├── Manifest.toml #(optional)
├── src
│   ├── Package1.jl
│   ├── P1SubFile1.jl #If package too big for 1 file (typical).
│   └── P1SubFile2.jl
... #Typically want a "test/" directory, but we'll ignore that

Note that I chose the name “Package1” instead of “Module1” to highlight the fact that “software modules” are packages (and Julia "module"s are namespaces).

Also note that you can generate the skeleton structure using:

julia> ]
pkg> generate Package1


  • Don’t forget that the code from Package1.jl file must be encased in a "module Package1end" block to function properly.

Making a package available

Once this package is generated, you must make it available to your current project (or current package) environment with the help of pkg> add or pkg> dev:

julia> ]
pkg> dev /abs/path/to/Package1

I chose dev over add because, at this stage, you probably don’t want to git commit .; pkg> up Package1 every time you make a change in Package1.

Controlling dependencies

That’s what the Package1/Project.toml file is for. To add dependencies to your package you must first activate this package (which then allows you to edit its Project.toml file):

julia> ]
pkg> activate /abs/or/relative/path/to/Package1

then you can to add whatever packages Package1 depends on:

(Package1) pkg> up
(Package1) pkg> add X
(Package1) pkg> add Y
(Package1) pkg> add Z

These add operations affect the Package1/Project.toml file. Note that I first did a did a pkg> up to update Julia’s package registries - just in case.

If you wish to see what packages are available to this Package1, run the package status command:

(Package1) pkg> st

And you might want to return to the default environment aftwerwards:

(Package1) pkg> activate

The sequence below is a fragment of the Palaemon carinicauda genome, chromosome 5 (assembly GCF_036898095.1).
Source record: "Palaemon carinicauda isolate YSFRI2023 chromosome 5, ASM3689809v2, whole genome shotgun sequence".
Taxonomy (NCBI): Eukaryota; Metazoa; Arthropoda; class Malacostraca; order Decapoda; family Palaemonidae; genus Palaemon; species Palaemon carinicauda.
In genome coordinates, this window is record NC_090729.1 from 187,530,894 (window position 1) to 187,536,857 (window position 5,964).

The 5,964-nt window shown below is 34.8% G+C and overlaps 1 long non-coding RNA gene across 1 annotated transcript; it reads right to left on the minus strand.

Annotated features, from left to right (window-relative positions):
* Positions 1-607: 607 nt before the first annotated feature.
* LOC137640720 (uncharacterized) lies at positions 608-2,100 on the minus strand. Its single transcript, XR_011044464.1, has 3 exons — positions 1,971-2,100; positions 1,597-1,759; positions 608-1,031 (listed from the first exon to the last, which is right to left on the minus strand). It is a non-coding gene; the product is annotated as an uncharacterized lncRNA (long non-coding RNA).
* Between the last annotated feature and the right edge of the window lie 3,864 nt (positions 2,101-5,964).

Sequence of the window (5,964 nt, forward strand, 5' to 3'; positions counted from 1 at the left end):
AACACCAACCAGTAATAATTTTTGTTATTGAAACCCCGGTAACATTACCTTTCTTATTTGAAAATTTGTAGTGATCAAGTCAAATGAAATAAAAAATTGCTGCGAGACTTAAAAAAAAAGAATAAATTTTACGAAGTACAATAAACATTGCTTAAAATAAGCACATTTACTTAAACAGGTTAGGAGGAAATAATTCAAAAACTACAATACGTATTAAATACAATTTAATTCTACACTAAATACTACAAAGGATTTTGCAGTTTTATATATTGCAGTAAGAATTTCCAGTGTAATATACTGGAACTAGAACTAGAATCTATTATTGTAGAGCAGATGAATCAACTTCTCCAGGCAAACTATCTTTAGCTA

Is it the “right” package?

Not possible. Try importing a package from Package1 that isn’t in its Project.toml file:


module Package1
	import NumericIO

Now from Julia command line:

julia> using Package1
┌ Warning: Package Package1 does not have NumericIO in its dependencies:
│ - If you have Package1 checked out for development and have
│   added NumericIO as a dependency but haven't updated your primary
│   environment's manifest file, try `Pkg.resolve()`.
│ - Otherwise you may need to report an issue with Package1
└ Loading NumericIO into Package1 from project dependency, future warnings for Package1 are suppressed.

But to ensure you have the CORRECT version of X (correct SHA), you might also want to save Package1's Manifest.toml file (which could include path to the intended version of X).

Accessing Package1's X package from another module

You don’t. Whatever is loaded in Juila is available everywhere. Julia doesn’t do information hiding.

All you really need is a reference to that module. That’s super easy:


module MyForeignModule
import Package1
const X = Package1.X #That's it! You've got a reference to the CORRECT X package!

X.dosomething(3) #How to call something with Package1.X!

end #module MyForeignModule
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Note that you can only load a single version of a package in any given Julia session, so I am not sure that this is the right way to go. IMO it is best to create a consistent Project.toml file an leave everything else to the resolver and the loader.